Vaccines manufactured to protect us against the SARS-CoV-2 virus, or as we all know it, COVID-19, are highly protective. Despite this fact, the reality is no vaccine is 100% effective in preventing possible transmission. Thus, some breakthrough cases are expected, as we have seen with most vaccines. Most important, we need to remember vaccines clearly prevent serious illness and mortality.
According to the most recent report from Washington State Department of Health (DOH), there are 217 cases of COVID-19 amongst fully immunized people (received the final dose of vaccine) in the state. By definition, a person who tests positive for COVID-19 two weeks after full immunization, whether they are clinically ill or not, is called a “breakthrough case.” So far in Spokane County, 23 cases have been confirmed out of the 130,003 people fully immunized. At this time, 180,847 individuals have received at least one shot of the two-dose vaccines available.
To provide some context, it is important to look at national-level data. Approximately 7,157 cases of breakthrough infection have been identified out of more than 87 million people fully vaccinated so far. To put this in perspective, that is approximately 0.008% of fully immunized people. In Washington, the percentage is approximately 0.01%. Most of these cases have not required hospitalization, and the mortality rate at a national level is in the range of 0.0001%.
A common point of confusion with vaccines is the difference between efficacy and effectiveness. What’s the difference? Efficacy can be defined as the degree to which a vaccine can prevent disease and possible transmission under controlled circumstances. The clinical trial process that all medications, including vaccines, go through is highly controlled. People who have underlying health conditions are often immunocompromised or may be taking certain medications may not be included in a typical controlled clinical trial. In this process, vaccinated trial participants are compared to the unvaccinated (placebo) group. Efficacy can be best summarized as the percent reduction in disease incidence in a vaccinated group as compared to an unvaccinated group under optimal conditions.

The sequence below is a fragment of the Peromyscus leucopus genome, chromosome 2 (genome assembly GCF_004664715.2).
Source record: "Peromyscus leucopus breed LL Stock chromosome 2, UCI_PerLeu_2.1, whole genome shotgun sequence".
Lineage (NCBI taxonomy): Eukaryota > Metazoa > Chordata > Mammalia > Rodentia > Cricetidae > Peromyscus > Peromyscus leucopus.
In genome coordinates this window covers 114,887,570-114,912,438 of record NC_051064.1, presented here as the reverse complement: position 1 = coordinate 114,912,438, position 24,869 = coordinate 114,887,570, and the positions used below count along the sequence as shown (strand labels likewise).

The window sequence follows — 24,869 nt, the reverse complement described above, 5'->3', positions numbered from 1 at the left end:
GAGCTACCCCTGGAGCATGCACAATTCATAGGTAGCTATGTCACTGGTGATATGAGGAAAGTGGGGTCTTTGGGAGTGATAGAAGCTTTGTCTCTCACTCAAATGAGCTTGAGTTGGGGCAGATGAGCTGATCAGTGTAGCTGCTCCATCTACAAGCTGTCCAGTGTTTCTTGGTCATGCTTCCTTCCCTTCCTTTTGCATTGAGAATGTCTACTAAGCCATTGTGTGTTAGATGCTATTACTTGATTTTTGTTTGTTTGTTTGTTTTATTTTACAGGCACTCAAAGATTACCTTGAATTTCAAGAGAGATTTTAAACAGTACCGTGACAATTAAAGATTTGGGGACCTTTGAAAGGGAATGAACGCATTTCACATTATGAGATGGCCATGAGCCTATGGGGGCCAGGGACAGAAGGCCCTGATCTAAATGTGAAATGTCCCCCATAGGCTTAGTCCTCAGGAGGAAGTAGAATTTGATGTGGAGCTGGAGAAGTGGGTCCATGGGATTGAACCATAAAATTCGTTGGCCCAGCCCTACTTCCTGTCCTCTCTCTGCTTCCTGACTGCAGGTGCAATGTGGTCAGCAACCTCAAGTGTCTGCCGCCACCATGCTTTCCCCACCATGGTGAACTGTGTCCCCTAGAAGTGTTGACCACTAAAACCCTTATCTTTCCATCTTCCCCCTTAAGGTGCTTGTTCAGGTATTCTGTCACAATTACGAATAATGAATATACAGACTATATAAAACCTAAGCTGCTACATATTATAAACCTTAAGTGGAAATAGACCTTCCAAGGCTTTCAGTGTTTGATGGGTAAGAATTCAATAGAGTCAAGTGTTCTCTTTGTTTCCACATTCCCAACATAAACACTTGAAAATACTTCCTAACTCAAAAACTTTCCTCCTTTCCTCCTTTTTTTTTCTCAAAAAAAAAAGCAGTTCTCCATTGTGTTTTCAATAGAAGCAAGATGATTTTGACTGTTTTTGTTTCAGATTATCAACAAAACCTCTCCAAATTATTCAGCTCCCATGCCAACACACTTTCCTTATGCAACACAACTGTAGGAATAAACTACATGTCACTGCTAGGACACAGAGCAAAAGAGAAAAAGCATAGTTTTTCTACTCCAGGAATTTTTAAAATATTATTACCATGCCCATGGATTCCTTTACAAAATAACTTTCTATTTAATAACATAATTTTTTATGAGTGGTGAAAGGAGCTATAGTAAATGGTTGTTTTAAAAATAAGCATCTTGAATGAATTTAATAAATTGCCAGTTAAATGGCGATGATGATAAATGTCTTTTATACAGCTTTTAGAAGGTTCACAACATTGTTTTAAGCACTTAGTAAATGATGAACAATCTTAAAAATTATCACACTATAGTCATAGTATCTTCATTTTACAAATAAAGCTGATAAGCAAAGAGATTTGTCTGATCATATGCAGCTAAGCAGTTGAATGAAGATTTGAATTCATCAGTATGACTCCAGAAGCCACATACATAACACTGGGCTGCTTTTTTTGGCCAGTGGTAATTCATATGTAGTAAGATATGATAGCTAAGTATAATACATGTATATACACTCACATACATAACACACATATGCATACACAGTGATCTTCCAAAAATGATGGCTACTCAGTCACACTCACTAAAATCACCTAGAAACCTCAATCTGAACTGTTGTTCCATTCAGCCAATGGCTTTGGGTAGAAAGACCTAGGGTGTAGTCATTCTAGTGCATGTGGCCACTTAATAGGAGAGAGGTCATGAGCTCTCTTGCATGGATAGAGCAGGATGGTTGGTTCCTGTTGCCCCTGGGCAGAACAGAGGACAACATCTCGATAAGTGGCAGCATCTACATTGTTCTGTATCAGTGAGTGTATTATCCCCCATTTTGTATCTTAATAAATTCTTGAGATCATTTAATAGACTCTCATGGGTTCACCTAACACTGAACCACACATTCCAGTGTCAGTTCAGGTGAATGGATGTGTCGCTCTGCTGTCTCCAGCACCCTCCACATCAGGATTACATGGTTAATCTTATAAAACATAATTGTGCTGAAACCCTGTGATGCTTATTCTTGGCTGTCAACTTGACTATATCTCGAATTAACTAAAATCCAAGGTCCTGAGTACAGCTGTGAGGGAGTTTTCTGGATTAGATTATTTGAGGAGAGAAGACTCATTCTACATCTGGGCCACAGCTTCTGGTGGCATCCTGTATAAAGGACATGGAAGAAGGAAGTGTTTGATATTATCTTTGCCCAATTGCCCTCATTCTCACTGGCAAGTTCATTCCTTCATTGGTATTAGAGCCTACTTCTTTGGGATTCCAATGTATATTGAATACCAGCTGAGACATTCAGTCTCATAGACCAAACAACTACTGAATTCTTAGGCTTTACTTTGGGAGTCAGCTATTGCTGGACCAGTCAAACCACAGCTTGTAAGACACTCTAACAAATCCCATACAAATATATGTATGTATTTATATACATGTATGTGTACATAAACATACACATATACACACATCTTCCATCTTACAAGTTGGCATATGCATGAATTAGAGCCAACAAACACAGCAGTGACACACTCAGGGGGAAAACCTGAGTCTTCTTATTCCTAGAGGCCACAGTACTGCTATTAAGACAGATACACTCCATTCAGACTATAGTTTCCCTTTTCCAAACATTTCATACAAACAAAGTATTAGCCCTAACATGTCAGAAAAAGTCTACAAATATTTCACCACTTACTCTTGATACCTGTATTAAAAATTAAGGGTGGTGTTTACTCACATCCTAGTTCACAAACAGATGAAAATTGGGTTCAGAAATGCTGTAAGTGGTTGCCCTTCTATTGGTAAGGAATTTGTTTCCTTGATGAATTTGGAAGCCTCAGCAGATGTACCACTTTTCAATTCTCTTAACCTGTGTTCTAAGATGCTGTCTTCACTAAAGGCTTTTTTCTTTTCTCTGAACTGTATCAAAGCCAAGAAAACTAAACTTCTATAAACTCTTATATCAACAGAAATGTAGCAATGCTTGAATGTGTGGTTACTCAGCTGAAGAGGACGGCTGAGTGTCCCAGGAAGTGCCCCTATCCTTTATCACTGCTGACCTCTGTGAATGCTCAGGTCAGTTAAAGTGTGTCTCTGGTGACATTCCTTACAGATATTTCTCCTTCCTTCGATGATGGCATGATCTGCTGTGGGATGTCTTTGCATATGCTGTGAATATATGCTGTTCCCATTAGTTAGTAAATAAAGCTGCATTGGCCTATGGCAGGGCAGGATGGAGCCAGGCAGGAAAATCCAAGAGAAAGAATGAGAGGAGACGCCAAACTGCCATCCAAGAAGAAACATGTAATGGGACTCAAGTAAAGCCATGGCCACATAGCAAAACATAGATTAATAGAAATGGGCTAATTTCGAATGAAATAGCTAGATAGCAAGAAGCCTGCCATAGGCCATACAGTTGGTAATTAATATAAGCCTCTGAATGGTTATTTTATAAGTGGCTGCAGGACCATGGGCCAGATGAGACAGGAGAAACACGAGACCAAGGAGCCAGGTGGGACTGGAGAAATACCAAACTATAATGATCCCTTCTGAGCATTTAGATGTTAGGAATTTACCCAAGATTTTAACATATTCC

Effectiveness is based on observation in the real world with the general population. In this case, people are not assigned to random groups of either vaccinated or placebo groups. The effectiveness of a vaccine translates into the ability of the vaccine to prevent the outcomes of interest in the real world. With COVID-19, the outcomes of interest are mortality and morbidity. To understand efficacy, let’s examine the Pfizer/BioNTech COVID-19 vaccine clinical trial data. During the trial, 162 people in the unvaccinated group of 21,728 were infected, but only eight people out of 21,720 vaccinated became infected. From these numbers, the research scientists calculated the fraction of people who became sick in each group.
The relative difference between both groups is the efficacy. In this case, the efficacy is 95%. This should not be interpreted as 5% of the vaccinated people would get sick; that would be over 1,000 people. It means 95% fewer vaccinated people were infected compared to the unvaccinated group.
The data for all three of the available vaccines demonstrates high efficacy levels. In preventing symptomatic disease in clinical trials, efficacy of Pfizer/BioNTech was 95%, Moderna 94%, and Johnson & Johnson/Janssen vaccine was 66% globally but 72% in the U.S. For context, the typical flu vaccine many of us get each fall has an efficacy rate of 40-60%.
With the number of COVID-19 variants increasing in the U.S., many people have questions on the performance of these vaccines. The current vaccines are expected to have a protective effect, because they elicit a broad immune response involving a range of antibodies and cells. According to recently released data from the Center for Disease Control and Prevention (CDC), both m-RNA vaccines (Pfizer/BioNTech and Moderna) are 90% effective after full (two-dose) immunization. This is based on prospective studies performed among health care personnel, first responders, and essential front-line workers. There are numerous studies in progress pertaining to this and many other areas such as efficacy in children, booster shots, etc.
The most important message to take home is vaccines work, but only if you get immunized, and if we get as many people immunized as possible. Once you are vaccinated, you need to continue following the public health guidance, facial coverings, avoid large groups particularly in poorly ventilated places, social distance and practice good hygiene including handwashing. These precautions remain necessary until our community reaches an adequate level of immunity.
If we all do this together, we will continue to manage the pandemic and get back to the people and activities we miss.
Francisco R. Velázquez, M.D., S.M., is the interim health officer for Spokane Regional Health District.
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